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Backpacks complete journey to Nepal in honor of 9/11 victim from ND

Backpacks complete journey to Nepal in honor of 9/11 victim from ND

MAYVILLE, N.D. — A project that started as a way to honor a 9/11 victim from North Dakota has now reached across an ocean.

Wednesday, April 4, elementary students celebrated a remarkable year of giving and remembering.

Their donated backpacks made it to the poorest of the poor in Nepal.

In Mrs. Fugleberg's second grade class, it was a little like Christmas.

Letters have arrived from new friends in Nepal.

They come from children who recently received 200 backpacks collected and sent by the entire elementary school here in Mayville.

The reason, the person behind it, and a woman remembered are made for a movie script.

Stanley, North Dakota native Ann Nelson died during the World Trade Center attacks on 9/11.

"She was someone, when she traveled to Peru, she didn't stay in fancy hotels and go to fancy nightclubs, she went to orphanages and worked," said special education director Mary Stammen, a friend of Ann's.

Mary heard that Ann's family had discovered a special "life list" or "bucket list" on Ann's computer.

The word Nepal stood out.

Ann could no longer get there, but Mary and Mayville children sure could send a piece of North Dakota to Nepal.

So, 200 backpacks were bought, and the kids sent letters to children in the earthquake region of Nepal.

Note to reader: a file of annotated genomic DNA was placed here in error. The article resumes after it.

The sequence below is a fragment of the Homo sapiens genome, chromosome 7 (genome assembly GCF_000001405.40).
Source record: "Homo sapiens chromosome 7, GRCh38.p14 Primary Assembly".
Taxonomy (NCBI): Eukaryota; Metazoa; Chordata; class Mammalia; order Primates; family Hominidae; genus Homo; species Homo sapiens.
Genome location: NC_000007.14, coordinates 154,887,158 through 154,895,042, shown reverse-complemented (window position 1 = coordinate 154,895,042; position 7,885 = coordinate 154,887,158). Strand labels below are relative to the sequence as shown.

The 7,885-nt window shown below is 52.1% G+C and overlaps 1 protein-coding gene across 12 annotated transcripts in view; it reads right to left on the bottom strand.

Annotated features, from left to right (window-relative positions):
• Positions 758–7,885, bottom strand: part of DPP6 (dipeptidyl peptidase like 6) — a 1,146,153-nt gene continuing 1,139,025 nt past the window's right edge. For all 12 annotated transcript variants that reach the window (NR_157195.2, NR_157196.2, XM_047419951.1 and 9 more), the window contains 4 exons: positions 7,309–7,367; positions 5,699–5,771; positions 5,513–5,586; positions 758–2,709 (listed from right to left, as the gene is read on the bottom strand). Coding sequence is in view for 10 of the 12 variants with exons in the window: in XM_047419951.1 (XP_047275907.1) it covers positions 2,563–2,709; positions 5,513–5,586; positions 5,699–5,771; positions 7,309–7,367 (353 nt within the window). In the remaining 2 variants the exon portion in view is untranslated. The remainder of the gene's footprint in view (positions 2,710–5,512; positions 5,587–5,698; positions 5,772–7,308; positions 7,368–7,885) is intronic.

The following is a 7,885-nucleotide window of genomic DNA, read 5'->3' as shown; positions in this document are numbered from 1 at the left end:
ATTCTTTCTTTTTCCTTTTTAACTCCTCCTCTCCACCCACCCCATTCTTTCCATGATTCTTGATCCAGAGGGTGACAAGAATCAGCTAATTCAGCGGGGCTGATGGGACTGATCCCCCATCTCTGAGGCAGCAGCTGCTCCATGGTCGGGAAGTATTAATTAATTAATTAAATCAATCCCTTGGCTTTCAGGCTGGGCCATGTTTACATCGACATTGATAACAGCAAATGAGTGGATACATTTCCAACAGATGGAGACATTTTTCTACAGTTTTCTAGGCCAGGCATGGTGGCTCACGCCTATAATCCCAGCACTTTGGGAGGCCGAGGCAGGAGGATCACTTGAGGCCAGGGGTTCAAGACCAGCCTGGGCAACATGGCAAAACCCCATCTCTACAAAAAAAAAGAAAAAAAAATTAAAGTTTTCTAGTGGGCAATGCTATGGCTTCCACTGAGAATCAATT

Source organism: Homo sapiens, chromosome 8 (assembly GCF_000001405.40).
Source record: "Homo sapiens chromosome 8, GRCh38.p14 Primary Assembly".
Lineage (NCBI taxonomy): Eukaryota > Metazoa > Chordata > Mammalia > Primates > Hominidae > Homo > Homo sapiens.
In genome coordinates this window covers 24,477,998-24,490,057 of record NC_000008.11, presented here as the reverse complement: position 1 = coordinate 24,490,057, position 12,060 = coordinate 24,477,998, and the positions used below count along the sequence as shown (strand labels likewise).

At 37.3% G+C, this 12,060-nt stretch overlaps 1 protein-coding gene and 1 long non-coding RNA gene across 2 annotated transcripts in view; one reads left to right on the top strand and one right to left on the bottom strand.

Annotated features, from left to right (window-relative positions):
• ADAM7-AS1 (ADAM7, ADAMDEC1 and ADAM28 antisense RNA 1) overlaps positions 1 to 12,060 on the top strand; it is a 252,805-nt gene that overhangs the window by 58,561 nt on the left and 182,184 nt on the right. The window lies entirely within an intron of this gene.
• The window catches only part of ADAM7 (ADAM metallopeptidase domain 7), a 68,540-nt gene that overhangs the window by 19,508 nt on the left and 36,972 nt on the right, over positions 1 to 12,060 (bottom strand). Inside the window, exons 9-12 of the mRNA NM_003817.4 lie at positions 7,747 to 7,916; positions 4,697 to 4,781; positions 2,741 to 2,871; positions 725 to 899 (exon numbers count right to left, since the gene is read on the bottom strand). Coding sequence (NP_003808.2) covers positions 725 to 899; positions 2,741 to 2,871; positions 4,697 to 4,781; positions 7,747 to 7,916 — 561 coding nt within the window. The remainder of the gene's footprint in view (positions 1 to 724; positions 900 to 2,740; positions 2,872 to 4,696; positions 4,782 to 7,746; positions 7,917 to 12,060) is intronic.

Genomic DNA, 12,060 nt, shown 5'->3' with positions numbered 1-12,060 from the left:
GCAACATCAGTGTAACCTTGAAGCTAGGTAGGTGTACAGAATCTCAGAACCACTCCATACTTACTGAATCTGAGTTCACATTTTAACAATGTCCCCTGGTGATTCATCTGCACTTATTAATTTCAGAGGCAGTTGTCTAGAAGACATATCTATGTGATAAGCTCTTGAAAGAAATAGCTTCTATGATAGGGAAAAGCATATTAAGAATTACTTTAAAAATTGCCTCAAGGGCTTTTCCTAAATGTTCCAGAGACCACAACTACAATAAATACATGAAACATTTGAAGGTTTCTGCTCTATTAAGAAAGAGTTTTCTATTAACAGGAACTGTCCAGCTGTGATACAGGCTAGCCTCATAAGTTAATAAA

The backpacks got held up at customs.

Corrupt officials wanted more than $1,000 to release the backpacks to the children.

Senator Heidi Heitkamp's office intervened, sent a letter to the embassy, and the backpacks and letters of love from Mayville soon got to the kids.

Wednesday at the school, Heitkamp came to congratulate the children on an incredible service learning project that taught everyone some valuable lessons.

"It can start just as a small seed, in Mary's mind, of what can happen when you take an idea and you say, 'I hope I can get this done,'" said Heitkamp.

Back in Mrs. Fugleberg's class, the kids are finding out more about their pen pals in Nepal.

Now, Mayville kids will write back, and despite a significant time zone difference, they hope to also Skype students in Nepal.

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